Hyderabad. “Gallium Nitride is definitely the material of the future.” According to Nobel Prize winner Hiroshi Amano, the white Light Emitting Diodes (LED), using Gallium Nitride, has revolutionised display and energy efficiencies, and can meet the needs of smart and sustainable technologies in the years to come.
The 57-year-old Japanese physicist and inventor, who specialises in the field of semiconductor technology, was in Hyderabad on Thursday to speak at the Hyderabad Lecture Series, organised by the University of Hyderabad and sponspored by Insurance Regulatory and Development Authority of India (IRDA).
Speaking to students and staff of the university on ‘Blue LEDs and Transformative Electronic for Developing Smart Society’, Amano said that the future challenge was to develop technologies that are more cost effective and LED was one such technology that was poised to transforming the lives of over 1.5 billion people in the world, who lack access to electric grids, for the better. He added that the utra violet technology based on Gallium Nitride had contributed to purification of water.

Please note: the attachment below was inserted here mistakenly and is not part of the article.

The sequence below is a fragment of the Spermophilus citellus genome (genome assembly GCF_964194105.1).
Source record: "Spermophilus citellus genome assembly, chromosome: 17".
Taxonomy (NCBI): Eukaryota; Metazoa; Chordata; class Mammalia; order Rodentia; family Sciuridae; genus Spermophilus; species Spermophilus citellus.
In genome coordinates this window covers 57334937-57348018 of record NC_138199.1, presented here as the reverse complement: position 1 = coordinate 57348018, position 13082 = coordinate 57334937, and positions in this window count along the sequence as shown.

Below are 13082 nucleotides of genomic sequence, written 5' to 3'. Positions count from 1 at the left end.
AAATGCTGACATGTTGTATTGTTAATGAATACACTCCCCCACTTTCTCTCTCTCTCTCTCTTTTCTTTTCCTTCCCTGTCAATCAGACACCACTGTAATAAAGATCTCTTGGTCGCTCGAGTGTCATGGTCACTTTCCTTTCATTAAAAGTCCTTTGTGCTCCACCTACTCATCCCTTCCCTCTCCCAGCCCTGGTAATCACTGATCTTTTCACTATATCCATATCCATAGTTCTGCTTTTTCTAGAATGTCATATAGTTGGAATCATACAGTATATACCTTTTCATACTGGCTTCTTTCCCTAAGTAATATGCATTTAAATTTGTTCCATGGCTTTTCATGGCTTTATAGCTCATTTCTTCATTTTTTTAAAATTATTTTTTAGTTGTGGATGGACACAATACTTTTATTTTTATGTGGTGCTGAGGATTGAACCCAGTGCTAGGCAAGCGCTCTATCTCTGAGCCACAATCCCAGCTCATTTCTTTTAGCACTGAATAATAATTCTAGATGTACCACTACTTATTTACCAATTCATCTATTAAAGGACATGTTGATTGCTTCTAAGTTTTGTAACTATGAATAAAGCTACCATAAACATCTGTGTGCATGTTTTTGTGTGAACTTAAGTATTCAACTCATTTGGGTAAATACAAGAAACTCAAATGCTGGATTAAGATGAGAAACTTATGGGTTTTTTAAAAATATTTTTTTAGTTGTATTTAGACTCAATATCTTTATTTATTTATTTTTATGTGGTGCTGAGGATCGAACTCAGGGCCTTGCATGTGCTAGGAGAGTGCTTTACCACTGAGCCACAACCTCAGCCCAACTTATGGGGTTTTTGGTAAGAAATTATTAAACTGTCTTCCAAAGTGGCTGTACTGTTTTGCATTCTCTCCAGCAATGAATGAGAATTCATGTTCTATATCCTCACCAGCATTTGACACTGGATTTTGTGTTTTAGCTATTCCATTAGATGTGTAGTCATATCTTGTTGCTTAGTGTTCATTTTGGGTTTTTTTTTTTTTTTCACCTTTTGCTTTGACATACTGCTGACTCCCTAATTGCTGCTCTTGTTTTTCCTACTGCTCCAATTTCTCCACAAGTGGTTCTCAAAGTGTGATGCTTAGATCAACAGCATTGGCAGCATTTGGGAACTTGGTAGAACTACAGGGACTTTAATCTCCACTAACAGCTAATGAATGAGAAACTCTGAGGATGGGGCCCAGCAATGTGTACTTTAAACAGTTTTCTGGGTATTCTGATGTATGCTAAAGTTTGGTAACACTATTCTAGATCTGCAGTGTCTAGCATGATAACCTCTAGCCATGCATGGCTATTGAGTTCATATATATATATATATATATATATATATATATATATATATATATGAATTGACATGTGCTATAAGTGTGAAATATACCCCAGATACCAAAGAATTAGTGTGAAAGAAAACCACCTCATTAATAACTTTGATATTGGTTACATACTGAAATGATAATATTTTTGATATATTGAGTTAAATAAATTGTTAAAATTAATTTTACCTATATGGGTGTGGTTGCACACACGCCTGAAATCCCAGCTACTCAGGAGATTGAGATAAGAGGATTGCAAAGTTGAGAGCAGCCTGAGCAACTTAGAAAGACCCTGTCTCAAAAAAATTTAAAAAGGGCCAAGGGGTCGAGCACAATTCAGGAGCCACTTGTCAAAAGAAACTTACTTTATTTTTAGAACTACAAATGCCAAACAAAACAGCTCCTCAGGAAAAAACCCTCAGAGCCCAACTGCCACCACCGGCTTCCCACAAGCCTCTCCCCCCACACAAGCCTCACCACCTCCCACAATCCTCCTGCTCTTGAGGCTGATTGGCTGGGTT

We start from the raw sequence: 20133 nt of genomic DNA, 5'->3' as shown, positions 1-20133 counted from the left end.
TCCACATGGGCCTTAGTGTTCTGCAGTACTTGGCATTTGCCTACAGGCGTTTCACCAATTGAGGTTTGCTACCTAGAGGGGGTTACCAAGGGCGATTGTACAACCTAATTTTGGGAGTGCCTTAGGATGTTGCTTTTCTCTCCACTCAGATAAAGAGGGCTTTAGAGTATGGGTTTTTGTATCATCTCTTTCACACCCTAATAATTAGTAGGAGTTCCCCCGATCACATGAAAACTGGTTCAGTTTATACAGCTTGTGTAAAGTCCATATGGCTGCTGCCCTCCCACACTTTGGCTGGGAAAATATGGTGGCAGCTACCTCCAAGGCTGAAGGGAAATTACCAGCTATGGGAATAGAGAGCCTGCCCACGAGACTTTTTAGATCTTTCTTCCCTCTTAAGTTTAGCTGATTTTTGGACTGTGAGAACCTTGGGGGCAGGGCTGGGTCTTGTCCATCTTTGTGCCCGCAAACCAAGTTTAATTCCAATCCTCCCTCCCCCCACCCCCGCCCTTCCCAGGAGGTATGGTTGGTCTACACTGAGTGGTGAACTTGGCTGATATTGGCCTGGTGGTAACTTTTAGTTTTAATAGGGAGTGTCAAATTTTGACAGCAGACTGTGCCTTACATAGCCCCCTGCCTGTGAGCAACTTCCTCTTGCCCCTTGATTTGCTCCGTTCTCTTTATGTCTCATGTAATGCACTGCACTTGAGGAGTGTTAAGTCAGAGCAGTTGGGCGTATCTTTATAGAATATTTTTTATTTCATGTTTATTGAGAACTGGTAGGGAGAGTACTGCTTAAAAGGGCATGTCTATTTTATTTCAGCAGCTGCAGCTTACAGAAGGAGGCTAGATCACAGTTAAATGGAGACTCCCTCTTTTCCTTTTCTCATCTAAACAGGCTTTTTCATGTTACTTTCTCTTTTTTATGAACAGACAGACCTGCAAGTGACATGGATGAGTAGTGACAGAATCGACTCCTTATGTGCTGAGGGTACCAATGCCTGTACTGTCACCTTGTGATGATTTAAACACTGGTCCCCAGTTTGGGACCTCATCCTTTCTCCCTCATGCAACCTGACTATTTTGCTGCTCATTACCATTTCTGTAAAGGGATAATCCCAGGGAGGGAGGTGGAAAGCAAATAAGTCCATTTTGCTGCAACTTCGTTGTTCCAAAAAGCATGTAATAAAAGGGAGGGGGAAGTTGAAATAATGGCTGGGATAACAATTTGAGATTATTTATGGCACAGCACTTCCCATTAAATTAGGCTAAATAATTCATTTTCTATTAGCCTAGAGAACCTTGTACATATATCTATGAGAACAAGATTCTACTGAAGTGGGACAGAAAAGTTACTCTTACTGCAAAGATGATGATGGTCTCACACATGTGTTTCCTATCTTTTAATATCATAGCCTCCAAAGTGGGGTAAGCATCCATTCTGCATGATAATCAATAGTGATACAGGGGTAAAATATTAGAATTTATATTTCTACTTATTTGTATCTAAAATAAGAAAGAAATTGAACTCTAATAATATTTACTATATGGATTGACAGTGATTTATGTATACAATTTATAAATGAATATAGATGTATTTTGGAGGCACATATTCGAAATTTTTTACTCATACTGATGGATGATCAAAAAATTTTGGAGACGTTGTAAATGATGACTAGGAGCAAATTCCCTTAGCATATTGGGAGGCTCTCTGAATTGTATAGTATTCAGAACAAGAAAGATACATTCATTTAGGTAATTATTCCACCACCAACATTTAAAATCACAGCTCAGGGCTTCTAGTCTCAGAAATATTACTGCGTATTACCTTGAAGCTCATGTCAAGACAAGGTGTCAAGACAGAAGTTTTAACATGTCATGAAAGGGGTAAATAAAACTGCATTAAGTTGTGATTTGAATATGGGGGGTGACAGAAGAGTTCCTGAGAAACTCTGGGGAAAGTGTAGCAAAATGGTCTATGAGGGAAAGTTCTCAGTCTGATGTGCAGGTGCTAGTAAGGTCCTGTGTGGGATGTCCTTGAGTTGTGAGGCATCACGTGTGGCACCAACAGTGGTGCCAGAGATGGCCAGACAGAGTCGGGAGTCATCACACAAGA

Amano won the Nobel Prize for Physics in 2014 along with colleagues Isamu Akasasi and Shuji Nakamura for “the invention of efficient blue light-emitting diodes which has enabled bright and energy-saving white light sources”. Their path breaking work of fabricating Gallium Nitride LED broke new ground in creating blue LEDs and paving the way for development of bright energy saving white light sources.
The LEDs last up to 100,000 hours against 10,000 hours for fluorescent light and just 1,000 for incandescent bulbs. According to Amano, the white LED lamps are becoming more efficient by the day.
Amano started as an undergraduate student in 1982 with professor Akasaki’s group and had been pursuing research in characterisation and devise application of group III nitride semiconductors, which were used in blue LEDs. Presently, he is a professor in the Graduate School of Engineering of Nagoya University in Japan.